Pub Rants

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Every week I receive multiple inquiries from aspiring writers asking if there are job openings at Nelson Literary. I applaud the chutzpah (after all, you won’t know if you don’t ask), but alas, NLA is not currently hiring. But I have to say this: Although an inside look at publishing provides a huge education for any aspiring writer, working in publishing might kill your desire to write. 

There are always exceptions to the rule. I can name any number of working editors who also enjoy successful careers as authors. There are plenty of agents who do the same. But I also know that every assistant I’ve ever had was initially an aspiring writer looking to understand the business that was fueling their passion. And almost all of them—Anita, Becky, Jamie, and now Tallahj—chose to leave the daily grind of publishing to embrace their true passion of writing (or a similar creative endeavor). They all ultimately decided that the daily work was killing the creative spirit.

Tallahj came to NLA after she stood up at her high-school career day and declared she wanted to be a publisher because she loved to write. We asked her to come learn all about it with us. Six years, a high-school diploma, and a bachelor’s degree in English later, she is off to a new adventure in the audiovisual graphic arts. I sat down with Tallahj to get the scoop. We laughed (and I cried a little) when we remembered some of the fun stories with her at NLA. Mine was how all of us pitched in to teach her how to type (no two-fingered hunting and pecking!) and cheered her on during her timed keyboarding tests (and presented her with a surprise grand prize when she passed at last). Hers was about when we took her out to lunch and convinced her to try artichoke dip. Whoops! That was an epic fail. Now she loves all kinds of food and is a master of all things social media and video editing—and she can run circles around my typing ability. 

Me: What surprised you most about working in publishing?

Tallahj: Working at NLA shifted my perspective completely on the way I read. Before, if I was interested in the concept, I was happy to read it—even if the writing was only average and all the characterization was on the surface. Now I find myself reading novels and reading between the lines by focusing on what is not on the page as my avenue to understanding characters. Two of my favorite reads that do exactly that are Jason Reynolds’s Long Way Down and Ellen Hopkins’s Crank. Reading and analyzing the opening chapter of Nyxia by Scott Reintgen is what taught me the importance of that as part of the job.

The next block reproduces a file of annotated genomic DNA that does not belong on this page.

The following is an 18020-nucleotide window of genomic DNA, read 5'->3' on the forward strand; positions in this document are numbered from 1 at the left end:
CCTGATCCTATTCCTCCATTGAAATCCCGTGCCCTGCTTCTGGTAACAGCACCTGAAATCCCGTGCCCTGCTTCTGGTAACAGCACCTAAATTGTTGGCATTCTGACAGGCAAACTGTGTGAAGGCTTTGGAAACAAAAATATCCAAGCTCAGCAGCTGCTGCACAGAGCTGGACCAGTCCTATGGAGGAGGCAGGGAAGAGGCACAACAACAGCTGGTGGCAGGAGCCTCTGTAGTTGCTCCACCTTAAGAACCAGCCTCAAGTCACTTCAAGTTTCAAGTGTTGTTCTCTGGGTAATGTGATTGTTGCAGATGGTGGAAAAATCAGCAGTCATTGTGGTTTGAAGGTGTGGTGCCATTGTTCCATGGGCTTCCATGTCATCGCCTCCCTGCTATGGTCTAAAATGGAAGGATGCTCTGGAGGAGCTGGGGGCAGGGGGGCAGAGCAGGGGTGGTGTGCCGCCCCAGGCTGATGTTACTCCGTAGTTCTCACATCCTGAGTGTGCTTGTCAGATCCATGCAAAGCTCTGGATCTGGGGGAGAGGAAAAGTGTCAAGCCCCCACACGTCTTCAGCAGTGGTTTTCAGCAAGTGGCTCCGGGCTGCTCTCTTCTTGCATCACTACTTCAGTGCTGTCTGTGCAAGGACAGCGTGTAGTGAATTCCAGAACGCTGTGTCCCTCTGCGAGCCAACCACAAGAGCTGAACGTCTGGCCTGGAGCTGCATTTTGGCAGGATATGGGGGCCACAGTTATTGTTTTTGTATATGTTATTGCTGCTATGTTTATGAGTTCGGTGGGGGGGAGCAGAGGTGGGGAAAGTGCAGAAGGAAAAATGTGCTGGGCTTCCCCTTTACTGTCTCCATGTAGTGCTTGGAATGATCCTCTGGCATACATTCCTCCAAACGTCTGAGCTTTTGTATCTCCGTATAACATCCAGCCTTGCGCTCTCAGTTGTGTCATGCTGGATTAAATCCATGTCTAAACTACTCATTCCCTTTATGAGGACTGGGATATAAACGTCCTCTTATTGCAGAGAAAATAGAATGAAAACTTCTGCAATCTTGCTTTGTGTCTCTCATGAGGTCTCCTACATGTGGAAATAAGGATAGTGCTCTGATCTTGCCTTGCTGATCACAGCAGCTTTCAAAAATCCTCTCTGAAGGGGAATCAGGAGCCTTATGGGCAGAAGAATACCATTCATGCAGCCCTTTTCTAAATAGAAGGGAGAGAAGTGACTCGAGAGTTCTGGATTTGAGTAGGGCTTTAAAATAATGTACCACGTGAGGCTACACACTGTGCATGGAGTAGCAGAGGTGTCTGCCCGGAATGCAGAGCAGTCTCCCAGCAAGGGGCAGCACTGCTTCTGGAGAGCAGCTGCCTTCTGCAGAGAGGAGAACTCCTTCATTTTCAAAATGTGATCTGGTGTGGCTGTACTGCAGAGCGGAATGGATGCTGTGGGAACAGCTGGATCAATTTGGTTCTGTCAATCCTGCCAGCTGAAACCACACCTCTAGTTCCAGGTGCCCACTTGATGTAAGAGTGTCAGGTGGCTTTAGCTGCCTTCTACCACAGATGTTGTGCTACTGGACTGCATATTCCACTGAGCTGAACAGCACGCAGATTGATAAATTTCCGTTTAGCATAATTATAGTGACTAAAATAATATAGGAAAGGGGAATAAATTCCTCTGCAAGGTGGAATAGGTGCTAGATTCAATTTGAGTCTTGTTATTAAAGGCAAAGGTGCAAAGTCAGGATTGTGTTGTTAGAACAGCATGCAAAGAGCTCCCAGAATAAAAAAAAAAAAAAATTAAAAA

Me: When working at NLA, did you read less for pleasure?

Tallahj: Yes, very much so. Part of that might also be because I was in school earning my Bachelor of Arts, but it’s also because I changed as a reader. Reading used to be a way to “turn off the brain.” When I was working, I had to do the opposite and “turn on the brain.” By the end of the day, I was just done with words. This was also how I ended up finding my true passion creating videos and doing audiovisual editing. 

Me: Did working in publishing impact your desire to write?

Tallahj: I definitely wrote a lot less during my time working at NLA, but when I do write, I write with more of a purpose now. For me, it changed how I would get to a story’s end. Before, I was always focused on simply writing just to finish the story. Now, I’m much more focused on how I get to the end part of the story. I focus so much more on craft, so I end up with a lot more works-in-progress. 

Me: Now that you are pursuing a different job outside of publishing, will writing be more of a creative outlet?

Tallahj: It’s definitely a creative outlet I want to hold on to. I also want to tap back into the passion I felt for reading before I worked in NLA. 

Me: What are you grateful to have learned during your experience with NLA?

Tallahj: Having the inside look gave me information I never would have learned otherwise, but aspiring writers don’t need to work in the industry to get that information. I learned that so much of it is actually readily available through reading Publishers Lunch, subscribing to agency newsletters, following editors and agents and other writers on social media, and attending critique groups. Aspiring writers should plug into all of that. Working in the field can stifle that passion. 

After my interview with Tallahj, my takeaway is that if you are an aspiring writer, maybe don’t work in the field. If you are an aspiring agent (but not a writer and simply a lover of books), then publishing might be a profession worth exploring. 

Thank you for everything, Tallahj. You’ve been a joy in our daily lives for years. We will miss you, but I also know we are going to watch you soar as you choose what you really want to do in your life. 

Main Post Photo Credit: Complot

[Check out former NLA assistant Rebecca Taylor’s latest release, Colorado Book Award finalist The Secret Next Door, and former NLA assistant James Persichetti’s upcoming debut release The Sapling’s Curse.]


2 Responses

  1. Jan M. Flynn said:

    This is such a touching post — it seems Tallahj’s time at NLA was a rewarding experience for everyone involved. It must feel so gratifying and bittersweet for Kristin to see Tallahj take wing. She’s clearly someone to keep an eye on 🙂

  2. JM Pohl said:

    I have followed NLA for many years. I often wished I lived any where near Denver so I could apply for a job, peek behind the daily work curtain and explore the passion. Thanks Tallahj for the objective look at your pros and cons from that time. As ever, thanks Kristin for the amazing content. I can’t thank you enough for all the knowledge you have shared.

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